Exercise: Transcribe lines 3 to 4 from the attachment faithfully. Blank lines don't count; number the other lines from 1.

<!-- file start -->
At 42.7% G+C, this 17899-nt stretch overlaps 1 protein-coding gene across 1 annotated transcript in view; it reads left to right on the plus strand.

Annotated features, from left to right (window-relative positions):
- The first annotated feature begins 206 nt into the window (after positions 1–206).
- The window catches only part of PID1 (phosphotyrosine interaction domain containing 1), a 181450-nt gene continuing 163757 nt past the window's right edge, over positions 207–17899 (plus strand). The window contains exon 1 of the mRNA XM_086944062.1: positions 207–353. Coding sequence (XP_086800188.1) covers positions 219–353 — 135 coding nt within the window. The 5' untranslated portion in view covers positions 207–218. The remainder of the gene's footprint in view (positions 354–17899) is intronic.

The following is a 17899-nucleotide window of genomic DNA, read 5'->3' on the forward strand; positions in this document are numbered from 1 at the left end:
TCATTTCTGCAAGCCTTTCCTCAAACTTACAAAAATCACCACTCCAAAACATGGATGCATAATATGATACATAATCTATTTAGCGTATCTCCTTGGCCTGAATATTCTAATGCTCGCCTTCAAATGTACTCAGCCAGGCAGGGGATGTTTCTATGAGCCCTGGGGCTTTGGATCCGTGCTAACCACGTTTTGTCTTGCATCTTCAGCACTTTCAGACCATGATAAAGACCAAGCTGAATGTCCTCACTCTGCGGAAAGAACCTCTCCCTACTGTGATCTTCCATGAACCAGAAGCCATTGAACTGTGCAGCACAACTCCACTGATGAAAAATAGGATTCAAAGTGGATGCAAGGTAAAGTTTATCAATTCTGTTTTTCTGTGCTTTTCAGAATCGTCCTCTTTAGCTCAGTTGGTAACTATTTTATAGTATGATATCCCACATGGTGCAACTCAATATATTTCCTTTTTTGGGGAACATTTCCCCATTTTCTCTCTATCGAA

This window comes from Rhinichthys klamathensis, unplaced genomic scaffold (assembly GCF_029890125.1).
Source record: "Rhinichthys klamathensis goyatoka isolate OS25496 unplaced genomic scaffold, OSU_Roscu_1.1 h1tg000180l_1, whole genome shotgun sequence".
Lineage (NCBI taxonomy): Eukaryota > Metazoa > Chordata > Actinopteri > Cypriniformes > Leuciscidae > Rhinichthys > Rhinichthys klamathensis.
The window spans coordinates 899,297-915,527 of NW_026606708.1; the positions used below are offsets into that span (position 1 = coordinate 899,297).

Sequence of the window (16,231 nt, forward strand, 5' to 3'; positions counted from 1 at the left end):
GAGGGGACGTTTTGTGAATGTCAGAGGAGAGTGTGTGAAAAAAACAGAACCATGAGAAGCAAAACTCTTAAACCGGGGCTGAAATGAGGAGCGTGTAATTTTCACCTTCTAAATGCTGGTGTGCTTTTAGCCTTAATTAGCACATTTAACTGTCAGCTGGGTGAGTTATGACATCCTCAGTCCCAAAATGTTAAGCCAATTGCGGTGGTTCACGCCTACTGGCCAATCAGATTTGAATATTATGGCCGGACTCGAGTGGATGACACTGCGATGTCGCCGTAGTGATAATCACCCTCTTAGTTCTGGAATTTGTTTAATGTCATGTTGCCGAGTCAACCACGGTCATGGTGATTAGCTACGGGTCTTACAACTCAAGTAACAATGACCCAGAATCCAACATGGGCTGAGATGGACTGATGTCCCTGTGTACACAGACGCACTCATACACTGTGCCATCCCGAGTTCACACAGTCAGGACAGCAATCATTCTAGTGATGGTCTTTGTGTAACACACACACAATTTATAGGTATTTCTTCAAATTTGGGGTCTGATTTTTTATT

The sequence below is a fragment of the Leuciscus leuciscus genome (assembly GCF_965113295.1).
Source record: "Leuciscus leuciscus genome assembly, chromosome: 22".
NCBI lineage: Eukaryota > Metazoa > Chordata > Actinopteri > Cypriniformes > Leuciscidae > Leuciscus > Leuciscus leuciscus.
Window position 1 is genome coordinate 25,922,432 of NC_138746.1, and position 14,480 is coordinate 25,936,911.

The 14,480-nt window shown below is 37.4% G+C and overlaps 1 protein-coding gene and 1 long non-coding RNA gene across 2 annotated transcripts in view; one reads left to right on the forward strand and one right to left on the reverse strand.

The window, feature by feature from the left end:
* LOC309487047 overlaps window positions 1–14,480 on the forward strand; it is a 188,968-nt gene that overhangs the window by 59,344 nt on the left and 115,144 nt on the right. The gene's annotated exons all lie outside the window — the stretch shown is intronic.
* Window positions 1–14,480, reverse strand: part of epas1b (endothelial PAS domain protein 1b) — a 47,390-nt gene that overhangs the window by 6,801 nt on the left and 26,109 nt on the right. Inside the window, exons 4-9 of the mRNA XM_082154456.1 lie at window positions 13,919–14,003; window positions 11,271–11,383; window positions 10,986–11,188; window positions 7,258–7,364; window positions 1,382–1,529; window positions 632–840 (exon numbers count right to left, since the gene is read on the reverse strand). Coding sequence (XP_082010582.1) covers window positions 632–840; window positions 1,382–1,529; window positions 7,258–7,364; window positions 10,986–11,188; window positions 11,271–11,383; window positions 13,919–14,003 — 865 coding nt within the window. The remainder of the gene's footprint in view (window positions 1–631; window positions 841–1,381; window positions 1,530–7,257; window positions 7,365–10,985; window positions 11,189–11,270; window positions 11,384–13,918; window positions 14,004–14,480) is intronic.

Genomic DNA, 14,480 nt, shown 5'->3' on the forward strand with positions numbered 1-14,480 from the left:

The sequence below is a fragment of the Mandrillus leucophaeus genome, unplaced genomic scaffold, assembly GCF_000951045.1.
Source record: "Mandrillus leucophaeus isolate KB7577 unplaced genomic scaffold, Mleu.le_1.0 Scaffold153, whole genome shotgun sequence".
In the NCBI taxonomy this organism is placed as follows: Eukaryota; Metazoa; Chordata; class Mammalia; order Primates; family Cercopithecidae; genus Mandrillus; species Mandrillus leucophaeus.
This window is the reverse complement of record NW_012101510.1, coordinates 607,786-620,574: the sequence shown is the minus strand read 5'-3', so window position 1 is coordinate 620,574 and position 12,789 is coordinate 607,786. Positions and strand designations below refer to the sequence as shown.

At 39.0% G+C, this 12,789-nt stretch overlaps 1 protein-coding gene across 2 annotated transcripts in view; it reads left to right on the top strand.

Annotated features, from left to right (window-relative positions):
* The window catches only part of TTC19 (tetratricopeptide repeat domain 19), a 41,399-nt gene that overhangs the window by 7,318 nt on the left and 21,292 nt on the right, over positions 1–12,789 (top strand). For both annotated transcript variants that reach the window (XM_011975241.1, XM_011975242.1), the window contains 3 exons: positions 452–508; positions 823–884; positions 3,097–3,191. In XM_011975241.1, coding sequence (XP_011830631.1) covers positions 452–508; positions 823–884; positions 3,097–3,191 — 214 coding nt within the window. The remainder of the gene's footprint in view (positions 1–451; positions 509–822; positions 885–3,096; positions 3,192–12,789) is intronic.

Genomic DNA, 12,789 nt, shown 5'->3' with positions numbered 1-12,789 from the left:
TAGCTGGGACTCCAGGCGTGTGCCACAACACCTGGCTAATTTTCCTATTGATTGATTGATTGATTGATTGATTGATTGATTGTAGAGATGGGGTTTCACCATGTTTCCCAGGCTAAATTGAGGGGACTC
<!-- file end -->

- The first annotated feature begins 206 nt into the window (after positions 1–206).
- The window catches only part of PID1 (phosphotyrosine interaction domain containing 1), a 181450-nt gene continuing 163757 nt past the window's right edge, over positions 207–17899 (plus strand). The window contains exon 1 of the mRNA XM_086944062.1: positions 207–353. Coding sequence (XP_086800188.1) covers positions 219–353 — 135 coding nt within the window. The 5' untranslated portion in view covers positions 207–218. The remainder of the gene's footprint in view (positions 354–17899) is intronic.